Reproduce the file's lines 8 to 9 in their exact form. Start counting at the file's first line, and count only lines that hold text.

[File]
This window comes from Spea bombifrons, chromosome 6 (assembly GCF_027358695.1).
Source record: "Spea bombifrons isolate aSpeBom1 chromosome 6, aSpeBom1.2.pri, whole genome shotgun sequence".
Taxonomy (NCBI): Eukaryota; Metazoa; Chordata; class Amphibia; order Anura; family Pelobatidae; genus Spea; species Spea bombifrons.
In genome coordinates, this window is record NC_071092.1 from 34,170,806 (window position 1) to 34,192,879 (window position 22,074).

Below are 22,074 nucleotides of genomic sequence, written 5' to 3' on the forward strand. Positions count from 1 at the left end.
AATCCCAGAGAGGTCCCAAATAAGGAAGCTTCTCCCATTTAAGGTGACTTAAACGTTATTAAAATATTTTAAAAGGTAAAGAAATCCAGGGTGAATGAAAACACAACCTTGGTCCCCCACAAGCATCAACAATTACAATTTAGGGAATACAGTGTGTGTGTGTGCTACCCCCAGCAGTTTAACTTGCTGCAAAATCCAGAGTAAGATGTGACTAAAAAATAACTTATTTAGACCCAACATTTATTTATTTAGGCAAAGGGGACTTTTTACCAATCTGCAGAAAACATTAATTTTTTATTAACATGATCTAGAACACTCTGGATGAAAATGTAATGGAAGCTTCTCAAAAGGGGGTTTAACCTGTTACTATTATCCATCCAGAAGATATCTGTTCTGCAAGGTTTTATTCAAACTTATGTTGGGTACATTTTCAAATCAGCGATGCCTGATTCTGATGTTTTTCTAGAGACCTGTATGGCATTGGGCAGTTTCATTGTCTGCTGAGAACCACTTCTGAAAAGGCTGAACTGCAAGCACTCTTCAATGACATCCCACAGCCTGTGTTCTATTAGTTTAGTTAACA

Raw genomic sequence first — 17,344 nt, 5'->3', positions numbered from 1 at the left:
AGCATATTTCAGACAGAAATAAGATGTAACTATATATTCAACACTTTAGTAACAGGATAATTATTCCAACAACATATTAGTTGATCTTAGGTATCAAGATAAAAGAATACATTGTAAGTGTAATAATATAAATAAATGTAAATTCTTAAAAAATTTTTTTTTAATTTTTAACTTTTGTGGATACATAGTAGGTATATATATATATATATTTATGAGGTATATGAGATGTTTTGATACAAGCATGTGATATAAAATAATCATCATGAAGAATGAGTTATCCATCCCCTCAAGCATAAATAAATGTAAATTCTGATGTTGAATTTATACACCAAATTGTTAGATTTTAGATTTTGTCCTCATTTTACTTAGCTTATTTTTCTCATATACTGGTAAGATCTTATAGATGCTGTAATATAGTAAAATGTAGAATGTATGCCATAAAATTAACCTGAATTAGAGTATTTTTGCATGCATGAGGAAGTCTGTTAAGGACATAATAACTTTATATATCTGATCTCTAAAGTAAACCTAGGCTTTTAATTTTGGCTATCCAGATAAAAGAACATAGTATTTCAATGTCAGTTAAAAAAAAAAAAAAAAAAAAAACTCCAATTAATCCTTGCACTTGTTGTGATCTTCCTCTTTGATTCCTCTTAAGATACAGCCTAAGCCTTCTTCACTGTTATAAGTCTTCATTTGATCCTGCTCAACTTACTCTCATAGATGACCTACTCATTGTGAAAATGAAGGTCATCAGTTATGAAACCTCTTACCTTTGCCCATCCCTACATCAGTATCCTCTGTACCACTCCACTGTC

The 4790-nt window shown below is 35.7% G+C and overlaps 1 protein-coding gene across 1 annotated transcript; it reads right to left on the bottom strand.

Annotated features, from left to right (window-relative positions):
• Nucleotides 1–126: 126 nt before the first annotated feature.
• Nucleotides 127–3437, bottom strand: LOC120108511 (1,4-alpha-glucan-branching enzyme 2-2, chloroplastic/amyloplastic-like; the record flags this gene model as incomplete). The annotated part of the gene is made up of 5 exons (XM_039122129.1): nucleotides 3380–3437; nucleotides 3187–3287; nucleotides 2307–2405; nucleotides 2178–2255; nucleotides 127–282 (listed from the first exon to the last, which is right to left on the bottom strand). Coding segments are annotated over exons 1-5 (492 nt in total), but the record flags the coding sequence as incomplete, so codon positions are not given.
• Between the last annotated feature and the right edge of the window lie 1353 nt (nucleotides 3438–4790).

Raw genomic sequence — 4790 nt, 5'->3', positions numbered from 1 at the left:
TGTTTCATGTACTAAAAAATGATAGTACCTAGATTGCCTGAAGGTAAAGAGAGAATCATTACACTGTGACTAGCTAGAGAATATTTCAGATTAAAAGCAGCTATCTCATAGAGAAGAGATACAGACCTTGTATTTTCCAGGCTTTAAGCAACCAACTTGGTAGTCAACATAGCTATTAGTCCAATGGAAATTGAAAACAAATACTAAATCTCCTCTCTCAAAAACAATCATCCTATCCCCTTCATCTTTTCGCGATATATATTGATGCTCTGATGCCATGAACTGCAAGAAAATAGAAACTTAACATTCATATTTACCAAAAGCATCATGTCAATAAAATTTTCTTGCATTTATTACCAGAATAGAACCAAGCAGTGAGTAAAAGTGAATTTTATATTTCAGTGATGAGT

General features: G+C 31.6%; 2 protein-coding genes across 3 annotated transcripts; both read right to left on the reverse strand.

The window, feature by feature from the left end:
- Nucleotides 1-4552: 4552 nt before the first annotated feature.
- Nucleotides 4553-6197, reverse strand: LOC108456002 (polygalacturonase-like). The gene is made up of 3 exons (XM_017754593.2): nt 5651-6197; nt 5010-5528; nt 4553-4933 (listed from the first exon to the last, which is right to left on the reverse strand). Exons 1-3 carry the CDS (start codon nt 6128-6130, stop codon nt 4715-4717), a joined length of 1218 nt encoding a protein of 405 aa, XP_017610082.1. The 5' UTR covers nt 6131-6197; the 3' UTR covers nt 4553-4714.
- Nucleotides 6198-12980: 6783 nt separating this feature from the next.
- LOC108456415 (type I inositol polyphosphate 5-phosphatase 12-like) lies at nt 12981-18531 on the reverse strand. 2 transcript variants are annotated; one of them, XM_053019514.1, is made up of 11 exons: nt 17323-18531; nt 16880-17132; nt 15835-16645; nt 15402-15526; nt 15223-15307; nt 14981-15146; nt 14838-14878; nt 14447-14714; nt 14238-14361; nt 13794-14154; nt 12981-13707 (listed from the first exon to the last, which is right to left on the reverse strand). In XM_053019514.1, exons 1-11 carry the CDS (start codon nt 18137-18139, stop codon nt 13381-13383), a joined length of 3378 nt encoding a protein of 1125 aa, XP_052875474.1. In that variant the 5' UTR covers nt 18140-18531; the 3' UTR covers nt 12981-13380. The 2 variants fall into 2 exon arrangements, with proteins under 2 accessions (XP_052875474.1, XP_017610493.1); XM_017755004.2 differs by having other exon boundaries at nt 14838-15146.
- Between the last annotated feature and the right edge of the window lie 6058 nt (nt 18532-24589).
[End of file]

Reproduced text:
AGCATATTTCAGACAGAAATAAGATGTAACTATATATTCAACACTTTAGTAACAGGATAATTATTCCAACAACATATTAGTTGATCTTAGGTATCAAGATAAAAGAATACATTGTAAGTGTAATAATATAAATAAATGTAAATTCTTAAAAAATTTTTTTTTAATTTTTAACTTTTGTGGATACATAGTAGGTATATATATATATATATTTATGAGGTATATGAGATGTTTTGATACAAGCATGTGATATAAAATAATCATCATGAAGAATGAGTTATCCATCCCCTCAAGCATAAATAAATGTAAATTCTGATGTTGAATTTATACACCAAATTGTTAGATTTTAGATTTTGTCCTCATTTTACTTAGCTTATTTTTCTCATATACTGGTAAGATCTTATAGATGCTGTAATATAGTAAAATGTAGAATGTATGCCATAAAATTAACCTGAATTAGAGTATTTTTGCATGCATGAGGAAGTCTGTTAAGGACATAATAACTTTATATATCTGATCTCTAAAGTAAACCTAGGCTTTTAATTTTGGCTATCCAGATAAAAGAACATAGTATTTCAATGTCAGTTAAAAAAAAAAAAAAAAAAAAAACTCCAATTAATCCTTGCACTTGTTGTGATCTTCCTCTTTGATTCCTCTTAAGATACAGCCTAAGCCTTCTTCACTGTTATAAGTCTTCATTTGATCCTGCTCAACTTACTCTCATAGATGACCTACTCATTGTGAAAATGAAGGTCATCAGTTATGAAACCTCTTACCTTTGCCCATCCCTACATCAGTATCCTCTGTACCACTCCACTGTC

The 4790-nt window shown below is 35.7% G+C and overlaps 1 protein-coding gene across 1 annotated transcript; it reads right to left on the bottom strand.